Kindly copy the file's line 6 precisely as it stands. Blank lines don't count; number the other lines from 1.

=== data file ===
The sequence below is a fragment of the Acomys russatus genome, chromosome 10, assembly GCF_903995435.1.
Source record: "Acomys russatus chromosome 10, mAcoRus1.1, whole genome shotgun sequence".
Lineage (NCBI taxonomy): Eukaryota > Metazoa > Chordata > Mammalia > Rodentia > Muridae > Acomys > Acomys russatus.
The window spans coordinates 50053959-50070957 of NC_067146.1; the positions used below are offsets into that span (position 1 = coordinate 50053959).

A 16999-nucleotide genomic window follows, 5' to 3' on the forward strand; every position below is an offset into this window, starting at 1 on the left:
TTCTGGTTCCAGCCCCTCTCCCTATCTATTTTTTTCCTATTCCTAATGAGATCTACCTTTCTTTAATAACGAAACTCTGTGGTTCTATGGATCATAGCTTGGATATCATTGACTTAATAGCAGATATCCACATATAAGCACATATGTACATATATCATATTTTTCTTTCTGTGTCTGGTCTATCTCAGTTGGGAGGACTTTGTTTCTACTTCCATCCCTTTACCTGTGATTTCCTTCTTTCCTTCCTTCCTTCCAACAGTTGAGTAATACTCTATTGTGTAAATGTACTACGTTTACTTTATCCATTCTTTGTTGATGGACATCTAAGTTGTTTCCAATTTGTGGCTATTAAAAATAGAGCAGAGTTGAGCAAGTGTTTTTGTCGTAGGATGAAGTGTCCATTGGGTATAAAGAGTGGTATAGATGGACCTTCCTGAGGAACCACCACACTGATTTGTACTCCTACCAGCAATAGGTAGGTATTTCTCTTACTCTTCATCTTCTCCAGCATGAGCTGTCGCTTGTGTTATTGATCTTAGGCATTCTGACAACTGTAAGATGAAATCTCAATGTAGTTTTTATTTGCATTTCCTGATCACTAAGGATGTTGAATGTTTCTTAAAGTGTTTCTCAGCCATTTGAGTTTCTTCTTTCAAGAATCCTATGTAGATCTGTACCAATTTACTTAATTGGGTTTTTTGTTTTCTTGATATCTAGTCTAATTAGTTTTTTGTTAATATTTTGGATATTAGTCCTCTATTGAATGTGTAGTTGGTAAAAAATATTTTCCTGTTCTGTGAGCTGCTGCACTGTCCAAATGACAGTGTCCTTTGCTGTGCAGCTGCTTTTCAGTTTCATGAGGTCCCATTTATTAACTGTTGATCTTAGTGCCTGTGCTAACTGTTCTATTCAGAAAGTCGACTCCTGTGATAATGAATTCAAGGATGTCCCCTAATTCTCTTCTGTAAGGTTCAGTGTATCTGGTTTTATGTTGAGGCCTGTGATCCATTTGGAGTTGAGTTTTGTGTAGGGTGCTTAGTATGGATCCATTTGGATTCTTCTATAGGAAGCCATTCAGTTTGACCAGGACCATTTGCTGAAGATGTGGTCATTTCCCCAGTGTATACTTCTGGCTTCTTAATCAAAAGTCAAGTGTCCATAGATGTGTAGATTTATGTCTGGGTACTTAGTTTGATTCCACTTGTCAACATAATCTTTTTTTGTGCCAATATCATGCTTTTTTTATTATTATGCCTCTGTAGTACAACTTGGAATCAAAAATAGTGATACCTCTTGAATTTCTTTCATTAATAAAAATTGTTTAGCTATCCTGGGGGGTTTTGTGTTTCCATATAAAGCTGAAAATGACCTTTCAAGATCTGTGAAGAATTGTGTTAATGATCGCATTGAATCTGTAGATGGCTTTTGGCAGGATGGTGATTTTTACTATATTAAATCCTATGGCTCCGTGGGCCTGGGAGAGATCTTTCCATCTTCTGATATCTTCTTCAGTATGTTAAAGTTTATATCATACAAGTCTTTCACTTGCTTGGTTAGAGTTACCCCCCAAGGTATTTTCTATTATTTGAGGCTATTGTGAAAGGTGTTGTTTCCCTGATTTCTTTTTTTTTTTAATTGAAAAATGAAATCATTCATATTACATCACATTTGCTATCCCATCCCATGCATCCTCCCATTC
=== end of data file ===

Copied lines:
TTCTGGTTCCAGCCCCTCTCCCTATCTATTTTTTTCCTATTCCTAATGAGATCTACCTTTCTTTAATAACGAAACTCTGTGGTTCTATGGATCATAGCTTGGATATCATTGACTTAATAGCAGATATCCACATATAAGCACATATGTACATATATCATATTTTTCTTTCTGTGTCTGGTCTATCTCAGTTGGGAGGACTTTGTTTCTACTTCCATCCCTTTACCTGTGATTTCCTTCTTTCCTTCCTTCCTTCCAACAGTTGAGTAATACTCTATTGTGTAAATGTACTACGTTTACTTTATCCATTCTTTGTTGATGGACATCTAAGTTGTTTCCAATTTGTGGCTATTAAAAATAGAGCAGAGTTGAGCAAGTGTTTTTGTCGTAGGATGAAGTGTCCATTGGGTATAAAGAGTGGTATAGATGGACCTTCCTGAGGAACCACCACACTGATTTGTACTCCTACCAGCAATAGGTAGGTATTTCTCTTACTCTTCATCTTCTCCAGCATGAGCTGTCGCTTGTGTTATTGATCTTAGGCATTCTGACAACTGTAAGATGAAATCTCAATGTAGTTTTTATTTGCATTTCCTGATCACTAAGGATGTTGAATGTTTCTTAAAGTGTTTCTCAGCCATTTGAGTTTCTTCTTTCAAGAATCCTATGTAGATCTGTACCAATTTACTTAATTGGGTTTTTTGTTTTCTTGATATCTAGTCTAATTAGTTTTTTGTTAATATTTTGGATATTAGTCCTCTATTGAATGTGTAGTTGGTAAAAAATATTTTCCTGTTCTGTGAGCTGCTGCACTGTCCAAATGACAGTGTCCTTTGCTGTGCAGCTGCTTTTCAGTTTCATGAGGTCCCATTTATTAACTGTTGATCTTAGTGCCTGTGCTAACTGTTCTATTCAGAAAGTCGACTCCTGTGATAATGAATTCAAGGATGTCCCCTAATTCTCTTCTGTAAGGTTCAGTGTATCTGGTTTTATGTTGAGGCCTGTGATCCATTTGGAGTTGAGTTTTGTGTAGGGTGCTTAGTATGGATCCATTTGGATTCTTCTATAGGAAGCCATTCAGTTTGACCAGGACCATTTGCTGAAGATGTGGTCATTTCCCCAGTGTATACTTCTGGCTTCTTAATCAAAAGTCAAGTGTCCATAGATGTGTAGATTTATGTCTGGGTACTTAGTTTGATTCCACTTGTCAACATAATCTTTTTTTGTGCCAATATCATGCTTTTTTTATTATTATGCCTCTGTAGTACAACTTGGAATCAAAAATAGTGATACCTCTTGAATTTCTTTCATTAATAAAAATTGTTTAGCTATCCTGGGGGGTTTTGTGTTTCCATATAAAGCTGAAAATGACCTTTCAAGATCTGTGAAGAATTGTGTTAATGATCGCATTGAATCTGTAGATGGCTTTTGGCAGGATGGTGATTTTTACTATATTAAATCCTATGGCTCCGTGGGCCTGGGAGAGATCTTTCCATCTTCTGATATCTTCTTCAGTATGTTAAAGTTTATATCATACAAGTCTTTCACTTGCTTGGTTAGAGTTACCCCCCAAGGTATTTTCTATTATTTGAGGCTATTGTGAAAGGTGTTGTTTCCCTGATTTCTTTTTTTTTTTAATTGAAAAATGAAATCATTCATATTACATCACATTTGCTATCCCATCCCATGCATCCTCCCATTC